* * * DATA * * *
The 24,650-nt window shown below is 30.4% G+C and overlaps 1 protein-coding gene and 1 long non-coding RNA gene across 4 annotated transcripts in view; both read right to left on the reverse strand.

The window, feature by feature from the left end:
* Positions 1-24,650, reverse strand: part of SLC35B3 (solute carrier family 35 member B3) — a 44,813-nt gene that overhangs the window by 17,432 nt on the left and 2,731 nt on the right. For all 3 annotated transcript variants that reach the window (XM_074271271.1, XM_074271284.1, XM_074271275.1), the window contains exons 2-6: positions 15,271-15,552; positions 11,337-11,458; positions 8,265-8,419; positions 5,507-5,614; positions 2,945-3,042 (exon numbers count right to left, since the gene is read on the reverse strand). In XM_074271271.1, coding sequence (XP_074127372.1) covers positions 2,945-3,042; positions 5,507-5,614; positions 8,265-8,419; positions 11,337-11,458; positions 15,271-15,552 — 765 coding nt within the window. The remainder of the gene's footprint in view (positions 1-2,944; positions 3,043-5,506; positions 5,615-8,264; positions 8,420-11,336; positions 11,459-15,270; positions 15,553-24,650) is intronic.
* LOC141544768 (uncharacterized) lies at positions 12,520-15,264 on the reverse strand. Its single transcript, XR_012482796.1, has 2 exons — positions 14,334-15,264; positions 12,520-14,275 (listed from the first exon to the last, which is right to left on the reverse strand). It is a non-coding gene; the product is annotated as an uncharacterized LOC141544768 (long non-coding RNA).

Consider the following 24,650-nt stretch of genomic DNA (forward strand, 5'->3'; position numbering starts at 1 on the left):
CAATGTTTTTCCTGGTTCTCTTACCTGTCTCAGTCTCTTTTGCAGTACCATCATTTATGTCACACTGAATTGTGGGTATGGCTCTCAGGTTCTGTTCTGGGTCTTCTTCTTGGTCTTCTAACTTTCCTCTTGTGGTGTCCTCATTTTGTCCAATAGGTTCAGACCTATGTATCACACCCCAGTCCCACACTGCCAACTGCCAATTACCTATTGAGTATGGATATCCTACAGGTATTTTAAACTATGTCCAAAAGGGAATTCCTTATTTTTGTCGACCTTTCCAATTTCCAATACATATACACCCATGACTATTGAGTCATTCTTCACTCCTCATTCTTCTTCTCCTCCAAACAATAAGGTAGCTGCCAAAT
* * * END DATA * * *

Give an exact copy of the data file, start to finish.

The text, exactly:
The 24,650-nt window shown below is 30.4% G+C and overlaps 1 protein-coding gene and 1 long non-coding RNA gene across 4 annotated transcripts in view; both read right to left on the reverse strand.

The window, feature by feature from the left end:
* Positions 1-24,650, reverse strand: part of SLC35B3 (solute carrier family 35 member B3) — a 44,813-nt gene that overhangs the window by 17,432 nt on the left and 2,731 nt on the right. For all 3 annotated transcript variants that reach the window (XM_074271271.1, XM_074271284.1, XM_074271275.1), the window contains exons 2-6: positions 15,271-15,552; positions 11,337-11,458; positions 8,265-8,419; positions 5,507-5,614; positions 2,945-3,042 (exon numbers count right to left, since the gene is read on the reverse strand). In XM_074271271.1, coding sequence (XP_074127372.1) covers positions 2,945-3,042; positions 5,507-5,614; positions 8,265-8,419; positions 11,337-11,458; positions 15,271-15,552 — 765 coding nt within the window. The remainder of the gene's footprint in view (positions 1-2,944; positions 3,043-5,506; positions 5,615-8,264; positions 8,420-11,336; positions 11,459-15,270; positions 15,553-24,650) is intronic.
* LOC141544768 (uncharacterized) lies at positions 12,520-15,264 on the reverse strand. Its single transcript, XR_012482796.1, has 2 exons — positions 14,334-15,264; positions 12,520-14,275 (listed from the first exon to the last, which is right to left on the reverse strand). It is a non-coding gene; the product is annotated as an uncharacterized LOC141544768 (long non-coding RNA).

Consider the following 24,650-nt stretch of genomic DNA (forward strand, 5'->3'; position numbering starts at 1 on the left):
CAATGTTTTTCCTGGTTCTCTTACCTGTCTCAGTCTCTTTTGCAGTACCATCATTTATGTCACACTGAATTGTGGGTATGGCTCTCAGGTTCTGTTCTGGGTCTTCTTCTTGGTCTTCTAACTTTCCTCTTGTGGTGTCCTCATTTTGTCCAATAGGTTCAGACCTATGTATCACACCCCAGTCCCACACTGCCAACTGCCAATTACCTATTGAGTATGGATATCCTACAGGTATTTTAAACTATGTCCAAAAGGGAATTCCTTATTTTTGTCGACCTTTCCAATTTCCAATACATATACACCCATGACTATTGAGTCATTCTTCACTCCTCATTCTTCTTCTCCTCCAAACAATAAGGTAGCTGCCAAAT